Food for thought
Some years ago, a health official noted the popularity of instant noodles that had become a staple of poor households because of cost and convenience. The official warned that such a diet would produce a generation of malnourished diabetics as the noodles (or starch) convert to sugar, which was all that this meal offered.
Alas, chronic malnutrition is now a given among Filipino children, according to a recent survey by the Food and Nutrition Research Institute. Based on FNRI data from 2015, one in four (or 26.2 percent) of children aged 0-2 is malnourished—the highest rate in 10 years. Fully a third (or 33.5 percent) of children under five also suffer from chronic malnutrition and stunting, with the rate of stunting rising to an average of 40 percent from 2013 to 2015. It is expected to increase even more in 2016.
Malnutrition wreaks irreparable damage in children, especially in their formative years. Health, physical growth and brain development are adversely affected, so that undernourished children have a lower chance of finishing school and becoming highly productive adults. Stunting and iron and iodine deficiencies also impact on the intelligence and learning abilities of children, leading them to a path of lower mental capacity and lower wages.
Which was why reducing the prevalence of underweight children aged 0-6 from 27.3 percent to 13.6 percent was among the Millennium Development Goals set by the Philippines—a goal that it failed to meet.
It is, as Inquirer columnist Cielito Habito has noted, “a silent crisis in our midst”: A full one-third of Filipino children aged 0-5 years are “permanently impaired for life due to stunting traced to hunger and undernutrition.”
The government has put in place supplemental feeding programs to help severely wasted and underweight children through the Departments of Social Welfare and Development and of Education. But the funds allotted these two agencies are just as malnourished considering the number of beneficiaries, observed Sen. Ralph Recto during a recent budget hearing. Currently, daycare centers can only provide P13 per meal, while schools allot P16 for each supplemental meal. Recto’s proposal to restore the P844 million in funding cut from the DSWD food program would raise the allotment to P30 per meal in the 2017 budget.
While dire economic conditions have led to families’ inability to provide adequate food for their children, it is not just lack of food that’s the culprit. Poor feeding and care practices, poor health of pregnant and breastfeeding women, lack of access to health services, and unsanitary conditions have also increased the risk.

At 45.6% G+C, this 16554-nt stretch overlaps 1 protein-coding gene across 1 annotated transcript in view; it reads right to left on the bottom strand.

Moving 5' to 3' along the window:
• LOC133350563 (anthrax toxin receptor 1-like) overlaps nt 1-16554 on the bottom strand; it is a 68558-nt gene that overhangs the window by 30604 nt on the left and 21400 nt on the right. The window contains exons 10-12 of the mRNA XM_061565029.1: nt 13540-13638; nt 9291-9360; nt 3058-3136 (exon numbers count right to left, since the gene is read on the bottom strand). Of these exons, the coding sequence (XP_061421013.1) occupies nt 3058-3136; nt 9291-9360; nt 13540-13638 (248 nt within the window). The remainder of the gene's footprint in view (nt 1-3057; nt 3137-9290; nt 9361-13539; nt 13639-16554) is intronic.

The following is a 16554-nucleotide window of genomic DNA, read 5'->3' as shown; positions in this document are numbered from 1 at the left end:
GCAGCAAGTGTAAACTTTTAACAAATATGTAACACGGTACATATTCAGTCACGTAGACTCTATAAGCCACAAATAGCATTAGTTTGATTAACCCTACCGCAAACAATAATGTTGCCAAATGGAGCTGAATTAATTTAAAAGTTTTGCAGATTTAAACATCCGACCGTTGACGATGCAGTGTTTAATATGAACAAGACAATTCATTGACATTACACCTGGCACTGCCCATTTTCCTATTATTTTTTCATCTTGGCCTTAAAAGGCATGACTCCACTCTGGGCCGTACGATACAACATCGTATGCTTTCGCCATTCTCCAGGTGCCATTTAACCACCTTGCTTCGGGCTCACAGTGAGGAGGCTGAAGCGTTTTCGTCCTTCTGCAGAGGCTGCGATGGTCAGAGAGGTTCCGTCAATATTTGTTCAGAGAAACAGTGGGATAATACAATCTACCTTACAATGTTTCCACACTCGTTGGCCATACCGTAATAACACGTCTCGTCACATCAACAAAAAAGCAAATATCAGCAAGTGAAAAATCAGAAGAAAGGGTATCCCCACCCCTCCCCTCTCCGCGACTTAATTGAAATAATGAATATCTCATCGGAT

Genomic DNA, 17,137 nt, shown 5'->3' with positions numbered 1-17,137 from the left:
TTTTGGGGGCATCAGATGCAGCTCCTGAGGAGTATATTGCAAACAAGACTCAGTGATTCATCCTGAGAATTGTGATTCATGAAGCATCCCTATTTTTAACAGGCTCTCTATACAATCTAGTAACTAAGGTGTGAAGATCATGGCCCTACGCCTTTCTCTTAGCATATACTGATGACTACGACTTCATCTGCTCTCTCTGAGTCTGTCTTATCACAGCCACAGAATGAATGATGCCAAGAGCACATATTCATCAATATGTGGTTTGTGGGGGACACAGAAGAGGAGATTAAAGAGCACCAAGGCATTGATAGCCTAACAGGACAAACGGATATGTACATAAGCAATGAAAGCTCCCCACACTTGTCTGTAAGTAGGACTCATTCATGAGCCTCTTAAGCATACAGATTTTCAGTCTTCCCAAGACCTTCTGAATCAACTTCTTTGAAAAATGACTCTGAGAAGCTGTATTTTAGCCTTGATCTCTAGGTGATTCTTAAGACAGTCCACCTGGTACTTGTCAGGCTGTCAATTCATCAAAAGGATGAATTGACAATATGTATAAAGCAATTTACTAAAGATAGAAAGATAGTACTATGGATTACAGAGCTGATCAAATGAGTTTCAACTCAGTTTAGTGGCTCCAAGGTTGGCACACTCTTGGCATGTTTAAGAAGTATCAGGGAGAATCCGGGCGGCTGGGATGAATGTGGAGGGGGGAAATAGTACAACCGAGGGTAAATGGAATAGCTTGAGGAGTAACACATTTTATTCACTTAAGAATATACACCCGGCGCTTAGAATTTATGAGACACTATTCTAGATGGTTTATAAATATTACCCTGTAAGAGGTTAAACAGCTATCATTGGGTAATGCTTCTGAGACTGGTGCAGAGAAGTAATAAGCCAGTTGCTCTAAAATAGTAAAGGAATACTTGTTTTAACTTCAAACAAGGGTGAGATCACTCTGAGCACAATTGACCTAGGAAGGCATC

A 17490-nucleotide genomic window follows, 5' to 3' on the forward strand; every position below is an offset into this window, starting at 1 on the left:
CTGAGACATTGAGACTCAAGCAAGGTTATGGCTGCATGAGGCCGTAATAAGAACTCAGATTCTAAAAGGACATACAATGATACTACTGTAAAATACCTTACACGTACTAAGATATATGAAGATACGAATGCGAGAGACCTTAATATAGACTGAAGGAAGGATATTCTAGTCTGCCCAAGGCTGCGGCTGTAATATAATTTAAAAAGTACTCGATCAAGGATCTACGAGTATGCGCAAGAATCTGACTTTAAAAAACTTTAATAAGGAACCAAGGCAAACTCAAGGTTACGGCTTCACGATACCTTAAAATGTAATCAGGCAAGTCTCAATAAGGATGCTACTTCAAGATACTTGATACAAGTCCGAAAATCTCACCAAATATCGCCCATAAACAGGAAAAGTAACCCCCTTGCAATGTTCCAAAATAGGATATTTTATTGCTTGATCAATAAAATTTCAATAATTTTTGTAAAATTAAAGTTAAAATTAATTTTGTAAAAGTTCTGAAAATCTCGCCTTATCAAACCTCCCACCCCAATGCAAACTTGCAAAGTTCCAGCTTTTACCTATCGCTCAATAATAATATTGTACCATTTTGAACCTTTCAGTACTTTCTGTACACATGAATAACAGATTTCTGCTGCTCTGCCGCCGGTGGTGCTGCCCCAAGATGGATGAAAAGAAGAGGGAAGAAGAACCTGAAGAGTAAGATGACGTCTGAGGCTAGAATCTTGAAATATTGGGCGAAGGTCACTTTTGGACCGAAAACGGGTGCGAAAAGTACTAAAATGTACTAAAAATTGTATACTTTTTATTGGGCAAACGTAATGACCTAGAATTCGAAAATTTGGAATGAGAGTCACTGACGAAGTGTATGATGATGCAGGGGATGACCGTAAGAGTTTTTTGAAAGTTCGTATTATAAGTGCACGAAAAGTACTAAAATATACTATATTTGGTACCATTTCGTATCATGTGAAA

And this is where community efforts count. Education campaigns on the importance of good nutrition and proper eating habits, the perils of junk food and empty calories, as well as the benefits of breastfeeding, are some topics that can easily be discussed in family leadership seminars held as part of the DSWD conditional cash transfer program.
Religious groups that regularly conduct catechisms or sponsor daycare centers in churches can mount similar information drives, as well as cooking classes that show mothers from poor communities how to prepare healthy dishes within their budget. Can the schools’ home economics classes do the same? And perhaps idle plots in school can be used as vegetable patches, with the edible produce used as science and heath material as well?
Meanwhile, households that employ live-out help—usually mothers doing part-time work—can take the trouble of educating them on the benefits of foods they may now disdain because these remind them of their humbler beginnings—unpolished rice and unrefined sugar, for instance.
The mass media can pitch in, too, with public service messages on the nutritional merits of certain foods so that such important data are disseminated widely. Information on breastfeeding and proper nutrition can be posted as well in the LRT/MRT trains, or in the waiting areas for commuters.
Finally, can a group start a food bank—as the folks in Brazil do as part of its “food as a right” approach? The concept involves extra food—often fresh fruit and vegetables from supermarkets or restaurants—that are donated, cleaned and vacuum-frozen, and later distributed to charitable organizations and social service agencies that, in turn, distribute them to indigent households.
Let’s feed the children—and our future as well.
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